No. 11 NAI DT S1955A

C.J. Flynn to William T. Cosgrave

Dublin, 3 January 1923

The President,


1.Article 74 of the Constitution provides that during the present financial year all taxes and duties shall continue to be assessed, levied and collected in like manner as immediately before the Constitution.

2.The effect of this provision is that all Customs and Excise duties in Great Britain and Ireland are at present collected on a common basis leaving the Free State Revenues from these sources to be worked out on an agreed basis of attribution. The whole of Great Britain and Ireland remains the fiscal unit and dutiable goods may be moved between places in the two Countries without any Revenue restraint or formality.

3.At the end of the financial year (i.e. on 31st March) the above arrangements cease and the Irish Free State becomes an independent fiscal unit (unless any legislative provisions in the contrary sense are made in the meantime). All goods coming from Great Britain and Northern Ireland will become subject to the same Customs formalities as goods from Foreign Countries and Customs duty will be payable on all dutiable goods entering the Free State from whatever destination.

4.For this purpose it will be necessary to surround the Free State with a com­plete Customs ring. So far as the sea-frontier is concerned this does not present any great difficulties as Customs Staffs are at present located at all the main ports, and it will only be a question of strengthening these staffs and perhaps stationing staff at points where staff is not employed now. The land frontier (i.e. the boundary between Northern Ireland and the Free State) is at present quite open and the object of the present note is to point out the necessity of taking immediate steps to prepare the necessary machinery to constitute the Customs barrier between the Free State and the North on the 1st April next, if necessary.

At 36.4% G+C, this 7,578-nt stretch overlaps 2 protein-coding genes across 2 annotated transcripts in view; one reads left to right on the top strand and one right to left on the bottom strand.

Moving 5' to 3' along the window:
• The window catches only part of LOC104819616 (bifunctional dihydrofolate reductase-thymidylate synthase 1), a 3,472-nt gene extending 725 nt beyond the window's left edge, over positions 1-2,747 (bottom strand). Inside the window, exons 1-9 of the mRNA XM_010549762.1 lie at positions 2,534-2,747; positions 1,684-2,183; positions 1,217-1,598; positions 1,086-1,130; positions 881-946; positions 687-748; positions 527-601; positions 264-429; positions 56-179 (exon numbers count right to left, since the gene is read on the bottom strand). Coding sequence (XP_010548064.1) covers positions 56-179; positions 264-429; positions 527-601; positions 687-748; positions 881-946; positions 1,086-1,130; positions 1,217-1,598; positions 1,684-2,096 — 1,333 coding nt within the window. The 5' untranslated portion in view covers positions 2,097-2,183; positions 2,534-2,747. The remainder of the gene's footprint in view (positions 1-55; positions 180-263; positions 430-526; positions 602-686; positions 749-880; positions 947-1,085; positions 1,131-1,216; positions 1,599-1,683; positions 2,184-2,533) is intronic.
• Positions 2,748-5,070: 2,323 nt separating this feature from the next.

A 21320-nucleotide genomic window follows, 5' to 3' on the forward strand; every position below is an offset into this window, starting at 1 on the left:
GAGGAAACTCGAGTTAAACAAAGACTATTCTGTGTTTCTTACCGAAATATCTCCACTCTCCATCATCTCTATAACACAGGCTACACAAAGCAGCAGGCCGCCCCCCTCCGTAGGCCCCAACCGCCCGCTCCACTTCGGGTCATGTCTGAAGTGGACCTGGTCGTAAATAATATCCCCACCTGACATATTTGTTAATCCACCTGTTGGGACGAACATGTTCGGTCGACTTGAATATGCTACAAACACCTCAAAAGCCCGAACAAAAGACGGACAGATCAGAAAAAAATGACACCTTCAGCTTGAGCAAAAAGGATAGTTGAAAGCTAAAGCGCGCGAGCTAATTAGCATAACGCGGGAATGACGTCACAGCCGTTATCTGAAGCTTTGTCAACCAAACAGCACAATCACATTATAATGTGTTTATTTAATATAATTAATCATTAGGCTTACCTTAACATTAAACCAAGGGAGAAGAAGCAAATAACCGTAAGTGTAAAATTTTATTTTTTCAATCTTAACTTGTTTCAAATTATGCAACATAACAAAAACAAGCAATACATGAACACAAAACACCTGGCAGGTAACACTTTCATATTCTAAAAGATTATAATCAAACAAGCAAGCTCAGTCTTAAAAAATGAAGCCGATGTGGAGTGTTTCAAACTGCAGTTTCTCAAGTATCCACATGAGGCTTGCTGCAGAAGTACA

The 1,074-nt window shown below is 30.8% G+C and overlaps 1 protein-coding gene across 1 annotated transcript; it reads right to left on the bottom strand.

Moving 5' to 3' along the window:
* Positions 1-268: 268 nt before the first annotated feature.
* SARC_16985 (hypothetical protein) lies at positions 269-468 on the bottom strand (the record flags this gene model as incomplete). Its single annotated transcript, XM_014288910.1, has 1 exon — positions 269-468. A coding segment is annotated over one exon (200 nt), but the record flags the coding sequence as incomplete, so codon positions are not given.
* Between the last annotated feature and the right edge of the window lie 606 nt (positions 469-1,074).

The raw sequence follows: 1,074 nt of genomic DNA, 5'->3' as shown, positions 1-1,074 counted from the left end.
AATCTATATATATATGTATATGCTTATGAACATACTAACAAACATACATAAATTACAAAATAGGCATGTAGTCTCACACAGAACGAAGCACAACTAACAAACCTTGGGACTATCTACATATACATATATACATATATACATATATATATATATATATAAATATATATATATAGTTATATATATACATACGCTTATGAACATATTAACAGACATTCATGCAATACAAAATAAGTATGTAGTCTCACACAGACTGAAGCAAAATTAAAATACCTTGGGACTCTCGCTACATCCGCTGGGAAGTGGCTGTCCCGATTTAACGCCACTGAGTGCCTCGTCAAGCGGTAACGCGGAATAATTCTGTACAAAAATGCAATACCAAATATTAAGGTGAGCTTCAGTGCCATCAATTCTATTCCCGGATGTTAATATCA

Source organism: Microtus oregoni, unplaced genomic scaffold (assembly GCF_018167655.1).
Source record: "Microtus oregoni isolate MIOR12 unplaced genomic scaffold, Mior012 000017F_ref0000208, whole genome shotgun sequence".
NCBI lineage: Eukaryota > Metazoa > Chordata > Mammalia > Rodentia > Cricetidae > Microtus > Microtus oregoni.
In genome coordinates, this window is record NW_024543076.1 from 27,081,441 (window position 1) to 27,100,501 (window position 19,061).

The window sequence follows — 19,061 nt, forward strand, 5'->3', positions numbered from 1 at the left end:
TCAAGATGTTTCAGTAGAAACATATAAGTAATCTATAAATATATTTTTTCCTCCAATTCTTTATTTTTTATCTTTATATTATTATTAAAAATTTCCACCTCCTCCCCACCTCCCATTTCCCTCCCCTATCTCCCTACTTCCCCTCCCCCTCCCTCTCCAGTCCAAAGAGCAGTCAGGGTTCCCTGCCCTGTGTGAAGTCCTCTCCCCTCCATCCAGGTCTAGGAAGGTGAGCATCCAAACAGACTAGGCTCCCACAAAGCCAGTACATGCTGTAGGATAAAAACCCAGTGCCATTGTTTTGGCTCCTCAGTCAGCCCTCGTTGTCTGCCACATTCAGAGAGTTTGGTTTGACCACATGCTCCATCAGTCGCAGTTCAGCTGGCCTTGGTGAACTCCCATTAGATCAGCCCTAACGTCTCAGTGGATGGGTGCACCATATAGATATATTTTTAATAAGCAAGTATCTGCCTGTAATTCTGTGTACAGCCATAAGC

5.Article 13 of the Adaptation of Enactments Act 1922 empowers the Minister of Finance to make regulations to adapt the Customs Acts to a land frontier, but before such regulations can be definitely drafted it will be necessary to make extensive enquiries as to the character of goods traffic and the main arteries of such traffic across the border, to consult traders and carriers, and possibly to discuss certain phases of the question with British Customs representatives. It will also be necessary to give a fair notice of the impending changes to Merchants and others in the Free State with full instructions as to the Customs procedure that will have to be followed.

6.Assuming that it is the intention that the Free State should stand on its own fiscal legs from 1st April next it is of the utmost importance that a tentative scheme for the provision of a Customs frontier organisation should be com­pleted at the earliest possible date and I suggest that I be authorised to take the necessary steps for the preparation of a scheme to be submitted for approval in due course.

(signed) C.J. FLYNN

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